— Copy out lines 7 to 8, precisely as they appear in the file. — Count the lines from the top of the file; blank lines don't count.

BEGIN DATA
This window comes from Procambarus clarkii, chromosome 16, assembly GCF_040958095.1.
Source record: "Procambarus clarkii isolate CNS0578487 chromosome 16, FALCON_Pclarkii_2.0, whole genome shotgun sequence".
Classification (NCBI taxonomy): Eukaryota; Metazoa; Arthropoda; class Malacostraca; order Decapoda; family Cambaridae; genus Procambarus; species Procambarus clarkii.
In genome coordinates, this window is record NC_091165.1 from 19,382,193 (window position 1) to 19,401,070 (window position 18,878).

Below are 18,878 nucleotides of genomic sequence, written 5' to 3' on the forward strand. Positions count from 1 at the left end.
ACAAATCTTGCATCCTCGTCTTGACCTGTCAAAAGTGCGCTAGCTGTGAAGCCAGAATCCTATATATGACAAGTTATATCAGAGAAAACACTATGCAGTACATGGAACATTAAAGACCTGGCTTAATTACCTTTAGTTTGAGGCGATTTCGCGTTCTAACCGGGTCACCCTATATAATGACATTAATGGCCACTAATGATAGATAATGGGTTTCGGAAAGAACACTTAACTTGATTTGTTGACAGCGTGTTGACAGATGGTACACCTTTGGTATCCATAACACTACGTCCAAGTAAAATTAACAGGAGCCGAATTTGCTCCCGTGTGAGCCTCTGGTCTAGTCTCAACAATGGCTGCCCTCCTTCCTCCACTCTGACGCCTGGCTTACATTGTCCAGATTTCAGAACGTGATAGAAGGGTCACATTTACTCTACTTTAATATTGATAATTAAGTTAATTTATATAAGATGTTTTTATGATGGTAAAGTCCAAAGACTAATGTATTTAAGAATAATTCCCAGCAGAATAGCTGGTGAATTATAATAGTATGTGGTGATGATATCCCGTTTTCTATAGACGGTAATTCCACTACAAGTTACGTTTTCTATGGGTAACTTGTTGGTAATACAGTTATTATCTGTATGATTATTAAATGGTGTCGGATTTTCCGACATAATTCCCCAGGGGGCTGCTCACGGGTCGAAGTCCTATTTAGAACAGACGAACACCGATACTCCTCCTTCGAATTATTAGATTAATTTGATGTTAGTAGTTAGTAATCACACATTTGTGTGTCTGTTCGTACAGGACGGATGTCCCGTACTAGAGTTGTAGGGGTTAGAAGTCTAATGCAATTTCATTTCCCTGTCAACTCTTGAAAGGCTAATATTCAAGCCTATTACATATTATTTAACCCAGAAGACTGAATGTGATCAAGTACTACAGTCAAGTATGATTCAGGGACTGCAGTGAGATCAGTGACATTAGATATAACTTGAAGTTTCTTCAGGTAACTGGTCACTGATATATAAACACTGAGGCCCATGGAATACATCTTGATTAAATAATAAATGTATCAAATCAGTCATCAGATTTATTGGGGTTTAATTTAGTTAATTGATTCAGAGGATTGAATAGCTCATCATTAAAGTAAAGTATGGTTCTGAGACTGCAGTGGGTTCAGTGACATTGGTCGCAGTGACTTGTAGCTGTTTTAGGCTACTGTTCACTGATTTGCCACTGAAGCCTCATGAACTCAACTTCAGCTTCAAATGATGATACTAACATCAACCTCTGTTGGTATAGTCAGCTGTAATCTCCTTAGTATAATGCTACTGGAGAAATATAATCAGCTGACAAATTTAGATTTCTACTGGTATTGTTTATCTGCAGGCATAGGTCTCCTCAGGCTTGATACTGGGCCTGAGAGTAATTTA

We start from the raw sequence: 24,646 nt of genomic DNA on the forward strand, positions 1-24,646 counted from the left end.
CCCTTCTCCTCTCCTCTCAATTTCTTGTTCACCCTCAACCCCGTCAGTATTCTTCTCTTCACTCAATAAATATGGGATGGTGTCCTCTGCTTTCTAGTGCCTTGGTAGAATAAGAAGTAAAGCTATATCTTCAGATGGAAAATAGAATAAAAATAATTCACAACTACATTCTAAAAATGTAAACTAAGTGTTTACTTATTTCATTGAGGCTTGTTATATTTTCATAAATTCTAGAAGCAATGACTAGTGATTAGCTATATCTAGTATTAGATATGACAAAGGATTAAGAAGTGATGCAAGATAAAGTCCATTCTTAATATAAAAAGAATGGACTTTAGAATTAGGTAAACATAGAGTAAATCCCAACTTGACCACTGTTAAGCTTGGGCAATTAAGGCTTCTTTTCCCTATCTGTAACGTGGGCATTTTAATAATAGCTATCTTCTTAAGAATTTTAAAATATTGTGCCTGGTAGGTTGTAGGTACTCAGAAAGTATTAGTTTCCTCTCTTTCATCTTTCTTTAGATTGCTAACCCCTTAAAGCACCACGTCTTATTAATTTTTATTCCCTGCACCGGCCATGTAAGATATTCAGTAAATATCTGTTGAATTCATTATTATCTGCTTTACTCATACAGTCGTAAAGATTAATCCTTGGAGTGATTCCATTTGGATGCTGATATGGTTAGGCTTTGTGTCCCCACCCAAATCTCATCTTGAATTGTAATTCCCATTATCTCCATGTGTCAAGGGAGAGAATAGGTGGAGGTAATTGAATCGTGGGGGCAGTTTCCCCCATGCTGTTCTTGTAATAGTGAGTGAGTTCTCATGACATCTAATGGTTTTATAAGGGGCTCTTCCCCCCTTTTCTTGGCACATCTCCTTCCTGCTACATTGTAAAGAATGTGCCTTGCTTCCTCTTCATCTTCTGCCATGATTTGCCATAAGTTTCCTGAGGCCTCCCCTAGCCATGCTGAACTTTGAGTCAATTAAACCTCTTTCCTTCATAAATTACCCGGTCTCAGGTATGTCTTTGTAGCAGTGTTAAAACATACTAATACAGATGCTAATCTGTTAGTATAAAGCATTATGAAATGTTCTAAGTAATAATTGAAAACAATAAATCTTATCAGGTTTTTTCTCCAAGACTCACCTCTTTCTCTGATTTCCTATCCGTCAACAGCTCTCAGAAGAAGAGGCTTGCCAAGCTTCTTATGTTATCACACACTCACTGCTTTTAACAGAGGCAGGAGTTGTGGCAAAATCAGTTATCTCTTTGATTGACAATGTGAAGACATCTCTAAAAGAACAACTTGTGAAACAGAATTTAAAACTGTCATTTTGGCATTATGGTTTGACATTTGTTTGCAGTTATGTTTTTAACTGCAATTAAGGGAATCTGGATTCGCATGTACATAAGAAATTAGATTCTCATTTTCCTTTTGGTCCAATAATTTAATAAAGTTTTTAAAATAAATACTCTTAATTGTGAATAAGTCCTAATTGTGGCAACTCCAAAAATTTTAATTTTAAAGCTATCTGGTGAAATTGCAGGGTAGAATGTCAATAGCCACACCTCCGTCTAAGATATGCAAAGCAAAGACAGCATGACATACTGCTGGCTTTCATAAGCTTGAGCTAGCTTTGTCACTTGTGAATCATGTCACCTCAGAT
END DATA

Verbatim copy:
We start from the raw sequence: 24,646 nt of genomic DNA on the forward strand, positions 1-24,646 counted from the left end.
CCCTTCTCCTCTCCTCTCAATTTCTTGTTCACCCTCAACCCCGTCAGTATTCTTCTCTTCACTCAATAAATATGGGATGGTGTCCTCTGCTTTCTAGTGCCTTGGTAGAATAAGAAGTAAAGCTATATCTTCAGATGGAAAATAGAATAAAAATAATTCACAACTACATTCTAAAAATGTAAACTAAGTGTTTACTTATTTCATTGAGGCTTGTTATATTTTCATAAATTCTAGAAGCAATGACTAGTGATTAGCTATATCTAGTATTAGATATGACAAAGGATTAAGAAGTGATGCAAGATAAAGTCCATTCTTAATATAAAAAGAATGGACTTTAGAATTAGGTAAACATAGAGTAAATCCCAACTTGACCACTGTTAAGCTTGGGCAATTAAGGCTTCTTTTCCCTATCTGTAACGTGGGCATTTTAATAATAGCTATCTTCTTAAGAATTTTAAAATATTGTGCCTGGTAGGTTGTAGGTACTCAGAAAGTATTAGTTTCCTCTCTTTCATCTTTCTTTAGATTGCTAACCCCTTAAAGCACCACGTCTTATTAATTTTTATTCCCTGCACCGGCCATGTAAGATATTCAGTAAATATCTGTTGAATTCATTATTATCTGCTTTACTCATACAGTCGTAAAGATTAATCCTTGGAGTGATTCCATTTGGATGCTGATATGGTTAGGCTTTGTGTCCCCACCCAAATCTCATCTTGAATTGTAATTCCCATTATCTCCATGTGTCAAGGGAGAGAATAGGTGGAGGTAATTGAATCGTGGGGGCAGTTTCCCCCATGCTGTTCTTGTAATAGTGAGTGAGTTCTCATGACATCTAATGGTTTTATAAGGGGCTCTTCCCCCCTTTTCTTGGCACATCTCCTTCCTGCTACATTGTAAAGAATGTGCCTTGCTTCCTCTTCATCTTCTGCCATGATTTGCCATAAGTTTCCTGAGGCCTCCCCTAGCCATGCTGAACTTTGAGTCAATTAAACCTCTTTCCTTCATAAATTACCCGGTCTCAGGTATGTCTTTGTAGCAGTGTTAAAACATACTAATACAGATGCTAATCTGTTAGTATAAAGCATTATGAAATGTTCTAAGTAATAATTGAAAACAATAAATCTTATCAGGTTTTTTCTCCAAGACTCACCTCTTTCTCTGATTTCCTATCCGTCAACAGCTCTCAGAAGAAGAGGCTTGCCAAGCTTCTTATGTTATCACACACTCACTGCTTTTAACAGAGGCAGGAGTTGTGGCAAAATCAGTTATCTCTTTGATTGACAATGTGAAGACATCTCTAAAAGAACAACTTGTGAAACAGAATTTAAAACTGTCATTTTGGCATTATGGTTTGACATTTGTTTGCAGTTATGTTTTTAACTGCAATTAAGGGAATCTGGATTCGCATGTACATAAGAAATTAGATTCTCATTTTCCTTTTGGTCCAATAATTTAATAAAGTTTTTAAAATAAATACTCTTAATTGTGAATAAGTCCTAATTGTGGCAACTCCAAAAATTTTAATTTTAAAGCTATCTGGTGAAATTGCAGGGTAGAATGTCAATAGCCACACCTCCGTCTAAGATATGCAAAGCAAAGACAGCATGACATACTGCTGGCTTTCATAAGCTTGAGCTAGCTTTGTCACTTGTGAATCATGTCACCTCAGAT